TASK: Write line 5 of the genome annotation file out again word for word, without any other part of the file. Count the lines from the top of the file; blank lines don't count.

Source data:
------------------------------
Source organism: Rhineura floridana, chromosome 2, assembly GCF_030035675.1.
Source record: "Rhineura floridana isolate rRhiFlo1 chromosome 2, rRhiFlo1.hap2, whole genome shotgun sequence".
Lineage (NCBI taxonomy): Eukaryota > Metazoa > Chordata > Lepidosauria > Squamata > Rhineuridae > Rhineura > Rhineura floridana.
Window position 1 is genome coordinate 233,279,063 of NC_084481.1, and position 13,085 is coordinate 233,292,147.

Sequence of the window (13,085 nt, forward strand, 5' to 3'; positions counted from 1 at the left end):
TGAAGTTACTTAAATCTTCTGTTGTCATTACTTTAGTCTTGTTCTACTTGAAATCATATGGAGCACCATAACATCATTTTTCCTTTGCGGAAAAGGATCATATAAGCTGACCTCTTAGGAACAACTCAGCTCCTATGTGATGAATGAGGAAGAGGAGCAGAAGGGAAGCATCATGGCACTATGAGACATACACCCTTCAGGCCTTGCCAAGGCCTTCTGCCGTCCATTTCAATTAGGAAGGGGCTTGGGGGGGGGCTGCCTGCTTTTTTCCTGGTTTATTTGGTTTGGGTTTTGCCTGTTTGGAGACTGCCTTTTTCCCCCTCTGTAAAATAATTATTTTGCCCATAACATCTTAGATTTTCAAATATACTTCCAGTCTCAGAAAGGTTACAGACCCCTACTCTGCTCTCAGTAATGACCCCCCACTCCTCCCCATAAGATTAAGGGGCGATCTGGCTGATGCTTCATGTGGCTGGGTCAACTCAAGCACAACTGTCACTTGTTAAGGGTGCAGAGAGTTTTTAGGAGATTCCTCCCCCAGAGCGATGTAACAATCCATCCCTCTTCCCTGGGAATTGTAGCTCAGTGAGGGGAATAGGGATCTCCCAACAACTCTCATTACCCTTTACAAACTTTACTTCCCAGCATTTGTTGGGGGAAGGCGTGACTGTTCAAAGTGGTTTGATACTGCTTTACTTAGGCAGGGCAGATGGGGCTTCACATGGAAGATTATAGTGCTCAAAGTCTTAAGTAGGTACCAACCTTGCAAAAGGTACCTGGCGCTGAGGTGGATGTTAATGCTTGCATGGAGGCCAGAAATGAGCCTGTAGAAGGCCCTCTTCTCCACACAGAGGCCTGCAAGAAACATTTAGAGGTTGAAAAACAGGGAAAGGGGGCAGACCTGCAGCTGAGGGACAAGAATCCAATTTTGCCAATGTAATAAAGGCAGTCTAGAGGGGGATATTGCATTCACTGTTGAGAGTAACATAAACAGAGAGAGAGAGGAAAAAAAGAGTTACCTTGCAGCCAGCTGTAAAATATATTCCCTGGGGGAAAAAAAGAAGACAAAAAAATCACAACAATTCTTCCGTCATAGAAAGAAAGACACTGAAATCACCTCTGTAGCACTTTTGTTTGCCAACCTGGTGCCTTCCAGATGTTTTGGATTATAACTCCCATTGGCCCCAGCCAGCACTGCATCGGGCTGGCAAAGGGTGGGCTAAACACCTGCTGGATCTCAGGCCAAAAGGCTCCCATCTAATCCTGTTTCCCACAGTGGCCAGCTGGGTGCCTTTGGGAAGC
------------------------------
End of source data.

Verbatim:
Sequence of the window (13,085 nt, forward strand, 5' to 3'; positions counted from 1 at the left end):